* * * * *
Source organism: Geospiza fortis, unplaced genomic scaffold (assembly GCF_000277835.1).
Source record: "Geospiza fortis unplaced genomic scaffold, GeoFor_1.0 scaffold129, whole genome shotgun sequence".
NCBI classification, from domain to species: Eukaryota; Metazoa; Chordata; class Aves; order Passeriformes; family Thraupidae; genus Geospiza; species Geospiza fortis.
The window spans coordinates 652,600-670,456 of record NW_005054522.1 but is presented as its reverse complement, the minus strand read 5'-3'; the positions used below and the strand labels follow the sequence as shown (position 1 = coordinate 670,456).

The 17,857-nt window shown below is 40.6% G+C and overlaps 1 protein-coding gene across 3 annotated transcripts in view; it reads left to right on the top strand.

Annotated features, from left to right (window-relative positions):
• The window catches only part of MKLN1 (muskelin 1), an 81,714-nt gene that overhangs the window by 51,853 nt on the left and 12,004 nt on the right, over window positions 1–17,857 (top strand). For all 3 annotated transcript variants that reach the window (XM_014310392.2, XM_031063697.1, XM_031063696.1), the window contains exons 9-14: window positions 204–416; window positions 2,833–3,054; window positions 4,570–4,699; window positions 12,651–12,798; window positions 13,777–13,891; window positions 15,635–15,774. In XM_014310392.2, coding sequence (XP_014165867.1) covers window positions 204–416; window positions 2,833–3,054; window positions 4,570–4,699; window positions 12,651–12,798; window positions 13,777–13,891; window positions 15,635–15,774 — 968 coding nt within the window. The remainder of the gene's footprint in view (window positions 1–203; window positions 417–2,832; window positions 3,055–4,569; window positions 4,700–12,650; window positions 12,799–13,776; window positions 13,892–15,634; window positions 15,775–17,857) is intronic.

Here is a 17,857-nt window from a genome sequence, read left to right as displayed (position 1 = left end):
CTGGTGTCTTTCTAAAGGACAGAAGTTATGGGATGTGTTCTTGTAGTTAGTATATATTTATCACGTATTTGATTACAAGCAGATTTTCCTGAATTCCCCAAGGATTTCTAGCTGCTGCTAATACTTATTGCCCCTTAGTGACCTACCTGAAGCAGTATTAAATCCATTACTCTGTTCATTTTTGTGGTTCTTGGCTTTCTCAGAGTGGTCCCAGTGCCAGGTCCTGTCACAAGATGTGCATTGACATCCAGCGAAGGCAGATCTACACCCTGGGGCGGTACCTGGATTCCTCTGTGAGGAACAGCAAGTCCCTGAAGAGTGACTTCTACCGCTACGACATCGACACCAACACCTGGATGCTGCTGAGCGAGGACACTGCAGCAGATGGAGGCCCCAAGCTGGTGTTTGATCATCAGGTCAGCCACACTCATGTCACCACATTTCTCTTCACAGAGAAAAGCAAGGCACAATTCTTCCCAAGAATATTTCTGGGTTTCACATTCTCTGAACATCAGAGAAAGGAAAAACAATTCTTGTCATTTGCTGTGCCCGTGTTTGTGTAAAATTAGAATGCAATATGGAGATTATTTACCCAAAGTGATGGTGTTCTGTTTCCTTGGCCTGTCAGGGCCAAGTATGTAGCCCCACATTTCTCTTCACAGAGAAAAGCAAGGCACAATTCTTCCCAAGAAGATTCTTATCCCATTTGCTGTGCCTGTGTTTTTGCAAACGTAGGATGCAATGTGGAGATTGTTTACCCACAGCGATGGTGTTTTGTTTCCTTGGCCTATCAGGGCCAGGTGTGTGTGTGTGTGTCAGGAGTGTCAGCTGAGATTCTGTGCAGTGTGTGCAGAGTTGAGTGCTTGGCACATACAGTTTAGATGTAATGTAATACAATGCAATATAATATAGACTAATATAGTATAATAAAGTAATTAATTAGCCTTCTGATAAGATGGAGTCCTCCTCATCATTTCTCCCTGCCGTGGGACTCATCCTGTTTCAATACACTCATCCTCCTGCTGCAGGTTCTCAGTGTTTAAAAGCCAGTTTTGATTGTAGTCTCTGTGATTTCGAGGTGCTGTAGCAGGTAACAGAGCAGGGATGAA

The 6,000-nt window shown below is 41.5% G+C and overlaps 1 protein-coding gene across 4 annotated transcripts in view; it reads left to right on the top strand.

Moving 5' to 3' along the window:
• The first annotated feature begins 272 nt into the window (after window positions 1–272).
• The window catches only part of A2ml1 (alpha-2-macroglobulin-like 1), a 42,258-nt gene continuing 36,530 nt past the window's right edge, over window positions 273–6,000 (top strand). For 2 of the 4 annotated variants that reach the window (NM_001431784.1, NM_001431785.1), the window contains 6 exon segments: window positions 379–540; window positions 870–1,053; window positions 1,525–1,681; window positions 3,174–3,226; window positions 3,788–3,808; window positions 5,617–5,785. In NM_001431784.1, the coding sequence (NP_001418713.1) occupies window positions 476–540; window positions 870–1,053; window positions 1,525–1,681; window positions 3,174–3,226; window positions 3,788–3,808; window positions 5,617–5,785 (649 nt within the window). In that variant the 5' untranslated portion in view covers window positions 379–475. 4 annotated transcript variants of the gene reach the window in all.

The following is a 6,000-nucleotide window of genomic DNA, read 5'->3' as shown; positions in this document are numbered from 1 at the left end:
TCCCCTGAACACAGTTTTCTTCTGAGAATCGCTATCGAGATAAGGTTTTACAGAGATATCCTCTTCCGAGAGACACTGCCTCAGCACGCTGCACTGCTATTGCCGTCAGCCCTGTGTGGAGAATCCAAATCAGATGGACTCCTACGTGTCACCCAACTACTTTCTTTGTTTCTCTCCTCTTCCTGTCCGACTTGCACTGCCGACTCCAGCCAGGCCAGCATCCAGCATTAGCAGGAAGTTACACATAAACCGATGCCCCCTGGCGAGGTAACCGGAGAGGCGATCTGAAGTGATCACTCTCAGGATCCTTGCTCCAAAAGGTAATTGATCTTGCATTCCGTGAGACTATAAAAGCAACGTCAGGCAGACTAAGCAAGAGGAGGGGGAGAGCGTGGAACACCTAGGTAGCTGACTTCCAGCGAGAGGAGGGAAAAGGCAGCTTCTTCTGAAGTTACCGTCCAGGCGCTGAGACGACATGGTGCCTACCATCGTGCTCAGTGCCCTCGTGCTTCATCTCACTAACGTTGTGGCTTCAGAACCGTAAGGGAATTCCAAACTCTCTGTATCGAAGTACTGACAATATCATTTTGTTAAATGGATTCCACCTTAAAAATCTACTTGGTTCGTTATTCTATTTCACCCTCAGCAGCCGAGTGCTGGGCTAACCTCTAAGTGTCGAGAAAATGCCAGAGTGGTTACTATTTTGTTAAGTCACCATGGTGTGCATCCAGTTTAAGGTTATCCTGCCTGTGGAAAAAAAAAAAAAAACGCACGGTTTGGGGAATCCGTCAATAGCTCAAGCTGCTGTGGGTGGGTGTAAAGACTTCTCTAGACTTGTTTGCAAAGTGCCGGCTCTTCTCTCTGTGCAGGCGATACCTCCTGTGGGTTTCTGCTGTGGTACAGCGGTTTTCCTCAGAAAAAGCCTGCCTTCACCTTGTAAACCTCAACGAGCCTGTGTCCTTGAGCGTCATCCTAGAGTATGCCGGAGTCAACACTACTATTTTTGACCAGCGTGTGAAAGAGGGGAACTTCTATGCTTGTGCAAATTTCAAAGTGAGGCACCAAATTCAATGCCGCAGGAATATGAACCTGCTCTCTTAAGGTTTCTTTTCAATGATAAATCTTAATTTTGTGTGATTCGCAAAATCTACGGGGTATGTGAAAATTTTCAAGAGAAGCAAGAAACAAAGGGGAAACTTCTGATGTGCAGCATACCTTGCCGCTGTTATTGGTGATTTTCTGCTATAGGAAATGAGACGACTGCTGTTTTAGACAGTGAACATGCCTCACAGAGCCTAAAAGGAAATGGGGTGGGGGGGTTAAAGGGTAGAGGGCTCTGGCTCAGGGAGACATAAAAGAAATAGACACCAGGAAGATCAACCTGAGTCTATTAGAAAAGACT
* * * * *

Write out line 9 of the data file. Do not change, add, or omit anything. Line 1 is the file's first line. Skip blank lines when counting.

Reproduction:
CTGGTGTCTTTCTAAAGGACAGAAGTTATGGGATGTGTTCTTGTAGTTAGTATATATTTATCACGTATTTGATTACAAGCAGATTTTCCTGAATTCCCCAAGGATTTCTAGCTGCTGCTAATACTTATTGCCCCTTAGTGACCTACCTGAAGCAGTATTAAATCCATTACTCTGTTCATTTTTGTGGTTCTTGGCTTTCTCAGAGTGGTCCCAGTGCCAGGTCCTGTCACAAGATGTGCATTGACATCCAGCGAAGGCAGATCTACACCCTGGGGCGGTACCTGGATTCCTCTGTGAGGAACAGCAAGTCCCTGAAGAGTGACTTCTACCGCTACGACATCGACACCAACACCTGGATGCTGCTGAGCGAGGACACTGCAGCAGATGGAGGCCCCAAGCTGGTGTTTGATCATCAGGTCAGCCACACTCATGTCACCACATTTCTCTTCACAGAGAAAAGCAAGGCACAATTCTTCCCAAGAATATTTCTGGGTTTCACATTCTCTGAACATCAGAGAAAGGAAAAACAATTCTTGTCATTTGCTGTGCCCGTGTTTGTGTAAAATTAGAATGCAATATGGAGATTATTTACCCAAAGTGATGGTGTTCTGTTTCCTTGGCCTGTCAGGGCCAAGTATGTAGCCCCACATTTCTCTTCACAGAGAAAAGCAAGGCACAATTCTTCCCAAGAAGATTCTTATCCCATTTGCTGTGCCTGTGTTTTTGCAAACGTAGGATGCAATGTGGAGATTGTTTACCCACAGCGATGGTGTTTTGTTTCCTTGGCCTATCAGGGCCAGGTGTGTGTGTGTGTGTCAGGAGTGTCAGCTGAGATTCTGTGCAGTGTGTGCAGAGTTGAGTGCTTGGCACATACAGTTTAGATGTAATGTAATACAATGCAATATAATATAGACTAATATAGTATAATAAAGTAATTAATTAGCCTTCTGATAAGATGGAGTCCTCCTCATCATTTCTCCCTGCCGTGGGACTCATCCTGTTTCAATACACTCATCCTCCTGCTGCAGGTTCTCAGTGTTTAAAAGCCAGTTTTGATTGTAGTCTCTGTGATTTCGAGGTGCTGTAGCAGGTAACAGAGCAGGGATGAA